Dr. Alan Grant and Dr. Ellie Sattler make a pretty good team. In the field, they’re considered to be at the top of their game. And even in their private moments they work very well together. They’ve actually thought about settling down and tying the knot someday. Maybe having some kids. Well, Ellie’s thought of that, at least. Alan isn’t so fond of small humans.
He’s fine with small dinosaurs, though! Both he and Ellie have spent their whole lives in pursuit of the fossilized remains of those splendid creatures.
Cue the entrance of eccentric multimillionaire John Hammond.
The man’s been building a theme park on a Costa Rican island. It’s something a little different. A little dangerous. And he needs some specialists like Grant and Sattler to give their thumbs-up to the park and put his anxious investors’ minds to rest.
You see, the ambitious entrepreneur has built a dinosaur park. That’s right, his scientists figured out how to harvest dino DNA from prehistoric insects. And he’s filled an entire island with Brachiosaurs and Triceratops, Dilophosaurs and even a Tyrannosaurus rex.
So he wants Alan and Ellie to join him, his grandchildren and a cynical mathematician named Ian Malcolm for a weekend tour of this marvelous park. After they all see how wonderful the place is and give it their stamp of approval, the investors and lawyers and insurance people will all calm down and stop worrying.
It’s a theme park, for crying out loud! A fabulous place with all the latest technological advancements and security. They’ll see that it’s really quite a miracle too. And with their help, millions of people will share in the excitement.
After all, what could possibly go wrong on an island brimming with enormous, bloodthirsty monsters … in a Steven Spielberg film?
Things do go wrong. Of course. In spite of very perilous circumstances and impossible odds, however, nearly all the trapped humans in the park respond with bravery—risking life and limb to help one another. Several even sacrifice their lives.
In the course of things, Alan steps up to be something of a father figure to Hammond’s two grandchildren, Tim and Lex. He rescues them, protects them, calms their fears and in the end forms a lasting bond with the kids.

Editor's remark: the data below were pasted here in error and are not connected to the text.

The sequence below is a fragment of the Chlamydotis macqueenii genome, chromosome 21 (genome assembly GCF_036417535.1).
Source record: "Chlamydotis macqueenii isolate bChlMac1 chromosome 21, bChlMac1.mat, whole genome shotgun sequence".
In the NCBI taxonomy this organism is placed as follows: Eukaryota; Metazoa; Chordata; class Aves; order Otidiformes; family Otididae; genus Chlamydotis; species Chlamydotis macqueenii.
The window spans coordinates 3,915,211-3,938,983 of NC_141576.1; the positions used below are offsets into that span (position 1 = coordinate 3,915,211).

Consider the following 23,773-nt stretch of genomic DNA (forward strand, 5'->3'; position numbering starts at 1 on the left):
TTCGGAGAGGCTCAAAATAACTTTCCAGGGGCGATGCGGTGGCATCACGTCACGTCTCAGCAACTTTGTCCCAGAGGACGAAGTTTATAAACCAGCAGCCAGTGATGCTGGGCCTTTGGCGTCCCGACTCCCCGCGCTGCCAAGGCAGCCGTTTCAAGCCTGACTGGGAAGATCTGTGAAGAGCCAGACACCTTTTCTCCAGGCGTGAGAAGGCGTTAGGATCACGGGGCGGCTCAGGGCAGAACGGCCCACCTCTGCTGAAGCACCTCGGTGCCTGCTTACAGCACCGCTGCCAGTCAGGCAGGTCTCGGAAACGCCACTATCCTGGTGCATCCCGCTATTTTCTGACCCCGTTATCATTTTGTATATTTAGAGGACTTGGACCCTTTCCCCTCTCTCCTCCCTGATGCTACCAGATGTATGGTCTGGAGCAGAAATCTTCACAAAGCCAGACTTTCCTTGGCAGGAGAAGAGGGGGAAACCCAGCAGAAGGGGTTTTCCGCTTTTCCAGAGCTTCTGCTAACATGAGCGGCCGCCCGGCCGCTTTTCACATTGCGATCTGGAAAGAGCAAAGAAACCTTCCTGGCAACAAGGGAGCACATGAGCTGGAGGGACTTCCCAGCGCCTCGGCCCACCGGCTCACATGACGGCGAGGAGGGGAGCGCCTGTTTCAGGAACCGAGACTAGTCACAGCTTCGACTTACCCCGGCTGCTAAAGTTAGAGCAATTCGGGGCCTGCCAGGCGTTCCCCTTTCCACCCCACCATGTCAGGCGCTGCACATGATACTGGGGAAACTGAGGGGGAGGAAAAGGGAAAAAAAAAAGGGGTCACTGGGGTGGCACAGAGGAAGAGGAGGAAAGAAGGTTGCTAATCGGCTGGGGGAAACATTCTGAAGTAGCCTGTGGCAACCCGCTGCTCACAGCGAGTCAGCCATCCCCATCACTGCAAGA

Ellie expresses her conviction that in times of disaster and tumult, “the only things that matter are the people we love.”
Cutting a bit across the grain of the evolutionary angles inherent in dino destiny, Ian Malcolm sort of sums up the movie’s spiritual side when he worries over the idea of cloning dinosaurs, saying, “God creates dinosaurs, God destroys dinosaurs, God creates man, man destroys God, man creates dinosaurs.”
A technician’s computer monitor sports a bikini-clad woman screen saver. A lawyer mistakenly asks if a park tour uses “autoerotica” figures (instead of animatronic figures).
Trembling rings of water in a cup speak to the terror that descends upon our heroes. But the movie doesn’t content itself with just visual symbolism. Early on, a man is dragged partway into an animal pen, and his lower extremities are obviously savaged by the screaming creature on the other side of the container’s wall. A bit later we see a full-sized bull lowered into a dinosaur den … and only a bloodied, broken harness pulled back out.
In neither case do we actually see the creatures attacking. We’re left to squirm instead while listening to the horrible sounds and watching the terrified human reactions. These intense moments—and many like them—are prime examples of how the movie makes what we don’t see as scary as what we do.
A T. rex munches a live goat, and the animal’s severed and bloody leg falls down on the sunroof of a vehicle parked nearby. That same dino chases after several people while roaring fearfully. It gobbles one guy up and systematically crushes a small truck holding Lex and Tim. It pushes the vehicle over a high ledge with one of the kids still inside. We later see the huge dinosaur snatch up several other smaller dinos, shaking and snapping their bodies. It plucks up a running dino and rips a chunk of flesh from its side. (To which Tim murmurs, “So much blood!”)